There is evidence that this faster regeneration of skin cells is due to an immune system problem called autoimmune disease. This means the body’s immune system (the function of which is to fight off germs invading the body) attacks part of its own body in error, in this case the skin.
What causes this immune problem isn’t clear but research suggests there are genetic factors involved (meaning the condition can sometimes run in families) as well as environmental factors, known as triggers. Common triggers include:
- Injury to the skin
- Certain medications
- Throat and skin infections
- Cold, dry weather
★ Psoriasis treatment
Treatment for psoriasis is focussed on managing the condition, because there is no current cure. The most common form of psoriasis is plaque psoriasis and this is usually treated with topical treatment, which means medicines applied directly onto the skin such as medicated creams or ointments. Usually a combination of moisturisers, steroid creams, vitamin D creams or coal tar preparations will be used. Sometimes specialist doctors will offer phototherapy (a course of certain types of ultraviolet light). If this is ineffective, they may prescribe special medication by mouth or injection, to try to dampen down the immune system.
- Pityriasis rosea
Pityriasis rosea is a harmless condition that causes a short-lived rash on the skin, which can look quite striking. It can happen in anyone but usually affects children and adults under the age of 35. Usually by the time people see a doctor, the rash is widespread, mainly over the torso. The rash looks like small, raised, red scaly patches that are each around 1-2cm in diameter. Sometimes the rash can be itchy, though it isn’t always.
Interestingly, in retrospect people often remember feeling a little unwell before the onset of the rash, with aches and pains or a mild fever. They may also recall seeing what medics call a ‘herald patch’ – a single pink oval patch of scaly skin around 2-10cm diameter, a few days to weeks prior to the widespread rash appearing.
Pityriasis rosea usually resolves any time between 2 to 12 weeks after onset, though sometimes it can last longer.
★ Pityriasis rosea causes
We don’t know what exactly causes pityriasis rosea, though it is currently thought to be triggered by a viral infection of some sort.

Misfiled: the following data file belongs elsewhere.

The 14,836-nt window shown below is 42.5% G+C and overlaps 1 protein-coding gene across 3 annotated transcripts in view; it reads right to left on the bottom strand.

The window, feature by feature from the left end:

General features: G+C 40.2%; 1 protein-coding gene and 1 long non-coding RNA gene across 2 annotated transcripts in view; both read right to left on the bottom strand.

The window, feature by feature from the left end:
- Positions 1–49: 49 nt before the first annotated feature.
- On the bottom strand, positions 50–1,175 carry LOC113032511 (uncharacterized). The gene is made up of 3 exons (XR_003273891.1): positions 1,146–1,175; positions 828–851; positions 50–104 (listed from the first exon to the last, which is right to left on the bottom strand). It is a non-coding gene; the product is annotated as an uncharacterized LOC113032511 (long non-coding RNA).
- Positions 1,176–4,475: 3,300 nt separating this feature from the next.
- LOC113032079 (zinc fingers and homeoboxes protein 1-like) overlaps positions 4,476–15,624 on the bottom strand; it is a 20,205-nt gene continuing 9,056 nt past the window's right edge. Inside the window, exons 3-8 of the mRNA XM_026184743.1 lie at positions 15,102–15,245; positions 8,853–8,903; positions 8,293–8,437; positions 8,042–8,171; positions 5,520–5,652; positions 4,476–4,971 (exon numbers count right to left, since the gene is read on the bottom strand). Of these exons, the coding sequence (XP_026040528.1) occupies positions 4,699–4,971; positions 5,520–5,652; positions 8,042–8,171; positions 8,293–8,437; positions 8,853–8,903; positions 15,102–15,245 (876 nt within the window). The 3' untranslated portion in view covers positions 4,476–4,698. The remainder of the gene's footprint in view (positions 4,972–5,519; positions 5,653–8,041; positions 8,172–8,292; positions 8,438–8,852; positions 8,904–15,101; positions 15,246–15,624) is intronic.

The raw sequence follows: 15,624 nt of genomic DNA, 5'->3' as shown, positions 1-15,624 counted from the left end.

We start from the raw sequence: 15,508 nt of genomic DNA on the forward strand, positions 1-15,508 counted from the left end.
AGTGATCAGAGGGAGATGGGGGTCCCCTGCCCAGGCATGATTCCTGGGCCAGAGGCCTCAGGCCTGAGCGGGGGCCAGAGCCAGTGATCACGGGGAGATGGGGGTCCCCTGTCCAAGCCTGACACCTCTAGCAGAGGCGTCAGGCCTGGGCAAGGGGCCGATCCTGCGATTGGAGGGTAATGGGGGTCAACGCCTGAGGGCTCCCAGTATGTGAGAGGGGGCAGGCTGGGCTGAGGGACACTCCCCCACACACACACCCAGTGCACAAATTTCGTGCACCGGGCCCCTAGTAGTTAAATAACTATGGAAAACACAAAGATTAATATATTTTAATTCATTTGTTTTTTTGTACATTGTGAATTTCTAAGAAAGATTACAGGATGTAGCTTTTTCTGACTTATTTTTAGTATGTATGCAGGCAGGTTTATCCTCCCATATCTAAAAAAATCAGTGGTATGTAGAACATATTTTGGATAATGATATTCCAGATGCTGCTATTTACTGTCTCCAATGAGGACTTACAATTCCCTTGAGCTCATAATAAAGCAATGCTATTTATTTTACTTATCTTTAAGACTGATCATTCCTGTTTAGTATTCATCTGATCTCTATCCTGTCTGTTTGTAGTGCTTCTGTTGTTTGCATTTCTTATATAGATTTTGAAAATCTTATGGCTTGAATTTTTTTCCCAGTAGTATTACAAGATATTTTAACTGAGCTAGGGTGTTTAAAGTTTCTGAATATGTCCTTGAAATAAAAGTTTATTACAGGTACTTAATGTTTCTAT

★ Pityriasis rosea treatment
There’s no need to treat pityriasis rosea as the symptoms will resolve by themselves over time. However, if the skin feels very itchy, a combination of moisturisers, steroid creams and antihistamines can be used for relief.
- Systemic causes of itchy skin
‘Systemic’ is a word used by medics to mean something that affects the whole body, rather than a single organ or body part. Generalised itching, especially in the absence of any visible rash, can sometimes be the result of a systemic illness, which has caused the build-up of chemicals in the body. This is rare but important to exclude and so it’s advisable to see your doctor. After discussion and examination, they may wish to check for systemic causes by running some blood tests to check for the following conditions:
- Liver disease
- Blood disorders such as anaemia, leukaemia and myeloma
- Kidney disease
- Of course, should any of these be found, treatment will be focussed on the underlying cause.
- Psychological causes of itchy skin
We all know that being stressed or nervous can make us itch and fidget more, but in some conditions this can be part of something more serious. General anxiety, depression and obsessive compulsive disorder can all trigger increasing itching. Treating the underlying cause is key and the itching should resolve in due course.
- Pregnancy and itching
Pregnancy can cause itching. This can simply be due to the tummy skin stretching. There will often not be much to see except possible scratches most commonly across the abdomen.
Very rarely (about 1 in 100 women) it can be more severe and part of a condition called intrahepatic cholestasis of pregnancy that needs medical attention.
The perimenopause can also be linked to itching as hormone levels change.